Working for Women’s Equality

Thursday, August 5, 2010 \PM\.\Thu\.

Take the wages of every male employed in the U.S. and divide by the number of men employed. Now do the same for females in the U.S. Perform these calculations, and what you will find is that the average female wage in the United States is about 78% of the average male wage. This doesn’t mean, of course, that a woman will get paid seventy eight cent for every dollar paid to a man for the same job, though it’s often phrased that way in popular discourse. If it were really true that an employer could get a woman to do the same job at the same level for 78% of the wages, some entrepreneur would long ago have started hiring only women and cleaned his competitors’ clocks. Rather, the difference is largely due to different career choices made by men as opposed to women. Men, for example, tend to work more in risky professions, and tend to work longer hours, whereas women are more likely to cease being employed for extended periods of time in order to raise or have kids (for details, see Warren Farrell’s book Why Men Earn More).

For decades liberal denial of this fact has led to some remarkably silly policy proposals, such as that the government should determine how much every job is *really* worth and force employers to pay accordingly.  An article by David Leonhardt this week in the New York Times, however, indicates that progressives may be ever so slowly to accept reality on the point. Writes Leonhardt:

A recent study of business school graduates from the University of Chicago found that in the early years after graduating, men and women had “nearly identical labor incomes and weekly hours worked.” Men and women also paid a similar career price for taking off or working part time. Women, however, were vastly more likely to do so.

As a result, 15 years after graduation, the men were making about 75 percent more than the women. The study — done by Marianne Bertrand, Claudia Goldin and Lawrence Katz — did find one subgroup of women whose careers resembled those of men: women who had no children and never took time off.

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Culture War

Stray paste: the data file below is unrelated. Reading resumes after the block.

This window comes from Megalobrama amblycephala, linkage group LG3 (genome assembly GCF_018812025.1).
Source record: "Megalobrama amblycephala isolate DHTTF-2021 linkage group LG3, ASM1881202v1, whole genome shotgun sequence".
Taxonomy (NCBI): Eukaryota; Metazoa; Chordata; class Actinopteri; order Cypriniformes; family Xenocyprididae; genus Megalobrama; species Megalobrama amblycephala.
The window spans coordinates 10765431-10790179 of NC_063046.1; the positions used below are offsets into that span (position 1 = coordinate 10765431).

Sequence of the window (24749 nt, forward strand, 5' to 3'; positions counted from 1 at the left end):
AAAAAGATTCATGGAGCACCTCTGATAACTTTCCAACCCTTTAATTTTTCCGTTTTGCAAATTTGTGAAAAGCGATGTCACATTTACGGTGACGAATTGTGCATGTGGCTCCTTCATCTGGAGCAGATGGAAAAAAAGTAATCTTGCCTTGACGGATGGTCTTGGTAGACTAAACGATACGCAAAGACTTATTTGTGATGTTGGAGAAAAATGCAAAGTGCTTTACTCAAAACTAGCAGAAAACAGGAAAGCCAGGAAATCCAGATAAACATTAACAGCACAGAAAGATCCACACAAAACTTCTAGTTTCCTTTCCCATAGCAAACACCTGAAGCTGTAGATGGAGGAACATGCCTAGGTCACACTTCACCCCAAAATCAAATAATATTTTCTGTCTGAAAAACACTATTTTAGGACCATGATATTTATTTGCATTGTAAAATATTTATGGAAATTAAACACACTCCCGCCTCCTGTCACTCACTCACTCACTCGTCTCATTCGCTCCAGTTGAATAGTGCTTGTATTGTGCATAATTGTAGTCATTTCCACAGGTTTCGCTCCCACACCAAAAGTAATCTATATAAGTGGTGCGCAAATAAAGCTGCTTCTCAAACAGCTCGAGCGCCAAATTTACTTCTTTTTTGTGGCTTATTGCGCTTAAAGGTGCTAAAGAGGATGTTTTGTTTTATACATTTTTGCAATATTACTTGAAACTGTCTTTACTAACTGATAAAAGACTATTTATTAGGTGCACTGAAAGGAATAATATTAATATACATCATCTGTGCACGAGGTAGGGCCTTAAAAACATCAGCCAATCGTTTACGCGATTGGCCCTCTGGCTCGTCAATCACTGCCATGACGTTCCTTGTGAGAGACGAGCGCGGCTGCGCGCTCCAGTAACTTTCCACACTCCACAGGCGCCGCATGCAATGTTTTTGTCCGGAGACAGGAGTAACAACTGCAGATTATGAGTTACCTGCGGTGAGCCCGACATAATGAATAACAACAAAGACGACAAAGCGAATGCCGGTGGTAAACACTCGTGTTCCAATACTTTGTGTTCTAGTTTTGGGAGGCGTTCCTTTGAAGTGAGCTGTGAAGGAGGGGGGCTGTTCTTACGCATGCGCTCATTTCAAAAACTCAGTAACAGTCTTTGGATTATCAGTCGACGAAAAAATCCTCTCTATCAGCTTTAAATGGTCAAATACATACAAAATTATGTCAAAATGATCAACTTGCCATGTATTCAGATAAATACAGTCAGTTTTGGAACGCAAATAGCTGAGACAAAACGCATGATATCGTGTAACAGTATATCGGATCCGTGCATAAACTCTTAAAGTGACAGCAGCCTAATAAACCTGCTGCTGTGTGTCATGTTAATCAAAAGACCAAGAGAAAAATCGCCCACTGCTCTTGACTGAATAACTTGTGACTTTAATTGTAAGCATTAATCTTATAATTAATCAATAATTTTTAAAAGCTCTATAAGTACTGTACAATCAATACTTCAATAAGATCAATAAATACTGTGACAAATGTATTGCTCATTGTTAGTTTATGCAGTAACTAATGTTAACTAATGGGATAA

Thursday, August 5, 2010 \AM\.\Thu\.

People justly tire of the term “culture war” and find themselves asking, like the philosopher Rodney King, “Can’t we all just get along?”

And yet watching the disparate reactions to yesterday’s Federal Court ruling overturning California’s Proposition 8 (for now) it struck me that the culture war terminology is quite apt. What is termed the culture was is essentially a zero sum game over which of two roughly equally numerous groups will be allowed to define the dominant understandings of culture and society in our country. by taking this to the federal level, same sex marriage advocates have made it clear that no degree of regional acceptance is satisfactory — their understanding of the nature of marriage must be the single dominant understanding enforced throughout the country, and those with a traditional understanding of marriage must be the ones who find themselves aliens within their country. And, presumably, is same sex marriage advocates lose, they will in turn consider themselves aliens within the country. Given that it is the most basic units and purposes of society which are in dispute, it seems hard to see how it can be any other way. And while the dispute is to an extent regional, it is much more so philosophical and ideological, making the culture war more resemble the Spanish Civil War than the American. Every city and region has representatives of both sides.

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Edward Coles and Free Illinois

Thursday, August 5, 2010 \AM\.\Thu\.

Edward Coles, the second governor of Illinois, is largely forgotten today, which is a pity.  His actions in 1824 helped lead to Union victory in the Civil War.

Illinois came into the Union as a free state in 1818.  However, a majority of settlers in Illinois initially came from the South and some of them brought slaves, illegally, into the Sucker State.  In 1822 Edward Coles, a 36 year old native of Virginia who had settled in Illinois in 1818, was elected Governor.  Coles came from a slave-holding family, but he had long been convinced that slavery was morally wrong.  When he arrived in Illinois he freed his ten slaves and deeded to each head of a family 160 acres of land to help give them a new start in a free state.  He ran for governor because he was alarmed with the growing strength of pro-slavery forces in his new home state.  In a tight four way race he won.

As Governor, Coles fought against laws in Illinois that discriminated against blacks and against indenture laws that attempted to establish black slavery in Illinois under another name.  In 1823 pro-slavery forces had a call for a constitutional convention put on the ballot in 1824.  Had a convention been called, there is little doubt that Illinois would have been transformed into a slave state.  Working feverishly, Coles and his allies narrowly defeated the call for a constitutional convention at the ballot box in 1824 and Illinois remained a free state.  Had the Civil War begun with an Illinois that had been part of the Confederacy, or, more likely, split in two as Missouri was throughout the war between rival Union and Confederate camps, it is hard for me to see a Union victory.  Illinois contributed a quarter of a million men to the Union cause, and without those men the war in the West could never have been won.

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